Afterburner card is a $2,000 add-on for the Mac Pro, and wheels are $400

Posted:
in Current Mac Hardware edited December 2019
The Afterburner card, an optional add-on for the Mac Pro that helps improve the video-editing experience, is priced at $2,000 when ordered preinstalled in the new modular Mac workstation. And, then, there's the $400 wheels.




Found in the just-launched ordering process for the new Mac Pro, the section to add an Apple Afterburner card gives customers the option to add the card to their configuration. Selecting to include the Afterburner in the Mac Pro is a $2,000 add-on, making it an expensive addition with a relatively limited feature set.

An Apple Store page reveals it will be available to purchase separately, at the same $2,000 cost.



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The Afterburner card was revealed at the launch of the new Mac Pro as a way to make the workstation even better for video editing. Technically a Field Programmable Gate Array (FPGA) or a programmable Application-Specific Integrated Circuit (ASIC), the card is made to run one task at a very high performance, in this case by effectively performing a transcoding process.

The Afterburner revealed on-stage at WWDC 2019's keynote
The Afterburner revealed on-stage at WWDC 2019's keynote


Apple's Afterburner includes over a million logic cells, allowing it process up to 6.3 billion pixels per second. It is designed to handle the encoding and decoding of ProRes and ProRes RAW codecs for Final Cut Pro X and QuickTime Player X, along with some third-party applications, and are typically used only in video production.

According to the ordering page, the Afterburner will be preinstalled in PCI Express slot 5 (x16) "to enable maximum performance."

The limited abilities of the card means it also has a fairly small audience involved in video production, making it a tough buy for industries that don't use video. However there is also the possibility Apple could offer to make changes to the card to allow it to be used for other specific tasks in the future, as it already has the opportunity to improve the card's performance for video tasks via firmware updates.

Mac Pro wheels

While $2000 appears to be a lot of money for an add-on card, at least it adds productivity to the computer. If you want Apple's promised frame with wheels to move the workstation from one desk to another, that retails for an additional $400.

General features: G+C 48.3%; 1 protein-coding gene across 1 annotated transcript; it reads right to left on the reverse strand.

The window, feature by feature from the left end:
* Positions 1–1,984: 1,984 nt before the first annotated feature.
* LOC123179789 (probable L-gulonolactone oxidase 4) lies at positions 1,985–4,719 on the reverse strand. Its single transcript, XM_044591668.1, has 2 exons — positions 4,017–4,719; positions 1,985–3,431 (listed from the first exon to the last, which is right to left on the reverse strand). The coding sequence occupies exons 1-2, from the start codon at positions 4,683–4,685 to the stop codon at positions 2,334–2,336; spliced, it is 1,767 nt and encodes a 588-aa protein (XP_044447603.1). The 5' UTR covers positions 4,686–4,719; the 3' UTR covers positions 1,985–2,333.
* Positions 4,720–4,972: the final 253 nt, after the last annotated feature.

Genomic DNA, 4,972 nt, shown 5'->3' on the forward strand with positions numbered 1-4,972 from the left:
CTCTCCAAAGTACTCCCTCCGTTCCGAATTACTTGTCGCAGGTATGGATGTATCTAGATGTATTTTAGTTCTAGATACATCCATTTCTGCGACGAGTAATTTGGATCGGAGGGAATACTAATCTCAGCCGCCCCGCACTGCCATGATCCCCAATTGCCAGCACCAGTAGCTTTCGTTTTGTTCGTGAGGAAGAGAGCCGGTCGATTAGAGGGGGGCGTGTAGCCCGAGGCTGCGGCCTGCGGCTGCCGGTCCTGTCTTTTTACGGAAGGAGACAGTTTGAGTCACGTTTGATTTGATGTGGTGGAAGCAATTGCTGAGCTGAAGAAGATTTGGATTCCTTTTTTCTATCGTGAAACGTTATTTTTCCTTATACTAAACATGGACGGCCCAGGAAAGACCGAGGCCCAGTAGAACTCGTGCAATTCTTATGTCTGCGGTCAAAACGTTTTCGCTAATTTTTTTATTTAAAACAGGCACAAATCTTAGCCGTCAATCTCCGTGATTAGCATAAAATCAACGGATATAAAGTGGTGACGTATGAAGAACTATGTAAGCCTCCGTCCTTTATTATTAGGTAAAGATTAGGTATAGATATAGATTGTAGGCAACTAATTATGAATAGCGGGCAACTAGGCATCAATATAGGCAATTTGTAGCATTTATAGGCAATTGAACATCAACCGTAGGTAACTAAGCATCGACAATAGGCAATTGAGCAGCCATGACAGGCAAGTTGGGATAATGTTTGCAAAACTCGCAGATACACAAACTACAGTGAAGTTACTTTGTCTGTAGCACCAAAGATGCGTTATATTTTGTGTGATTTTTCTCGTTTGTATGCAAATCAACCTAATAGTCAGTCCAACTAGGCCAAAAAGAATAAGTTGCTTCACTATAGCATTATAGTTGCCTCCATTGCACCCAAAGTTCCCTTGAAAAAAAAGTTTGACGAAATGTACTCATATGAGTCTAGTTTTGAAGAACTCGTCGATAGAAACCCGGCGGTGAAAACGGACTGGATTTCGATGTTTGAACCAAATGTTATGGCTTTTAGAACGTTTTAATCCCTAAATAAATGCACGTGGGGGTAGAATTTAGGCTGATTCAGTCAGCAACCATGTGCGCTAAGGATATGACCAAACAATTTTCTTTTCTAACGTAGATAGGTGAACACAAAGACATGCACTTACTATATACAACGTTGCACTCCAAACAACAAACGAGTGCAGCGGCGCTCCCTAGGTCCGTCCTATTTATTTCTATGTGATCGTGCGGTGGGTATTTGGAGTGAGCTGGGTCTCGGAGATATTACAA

Comments

  • Reply 1 of 15
    A field-programmable gate array is literally that: field programmable. https://en.wikipedia.org/wiki/Field-programmable_gate_array?wprov=sfti1

    Customers should be able to push custom firmware down to the hardware on the card to do different tasks of the same class of tasks, like processing Red RAW video instead of ProRes.  Or perhaps other new types of things.  Hopefully Apple will release tools and SDK sooner rather than later, tho probably not til WWDC in June. 
    baconstangwatto_cobra
  • Reply 2 of 15
    I meant to add that $2000 is not a lot of money for this class of hardware. Not at all.  Especially in light of how much time it will save video editors.  There are AUDIO (ONLY) cards that cost more than twice this. 
    [Deleted User]rob53baconstangStrangeDayswatto_cobra
  • Reply 3 of 15
    can you order the wheels separately?  I've always wished Apple would release inline skates, so thinking I could make my own.
    razorpitcaladanianwatto_cobra
  • Reply 4 of 15
    A field-programmable gate array is literally that: field programmable. https://en.wikipedia.org/wiki/Field-programmable_gate_array?wprov=sfti1

    Customers should be able to push custom firmware down to the hardware on the card to do different tasks of the same class of tasks, like processing Red RAW video instead of ProRes.  Or perhaps other new types of things.  Hopefully Apple will release tools and SDK sooner rather than later, tho probably not til WWDC in June. 
    the article says FPGA and then ASIC, which is it? because yeah, like you say, if it is FPGA then why wouldn’t it be super useful for all manner of industries.

    Design a reconfigure and it becomes an image analyser or something designed for massive database searches.
    watto_cobra
  • Reply 5 of 15
    Mike WuertheleMike Wuerthele Posts: 6,889administrator
    A field-programmable gate array is literally that: field programmable. https://en.wikipedia.org/wiki/Field-programmable_gate_array?wprov=sfti1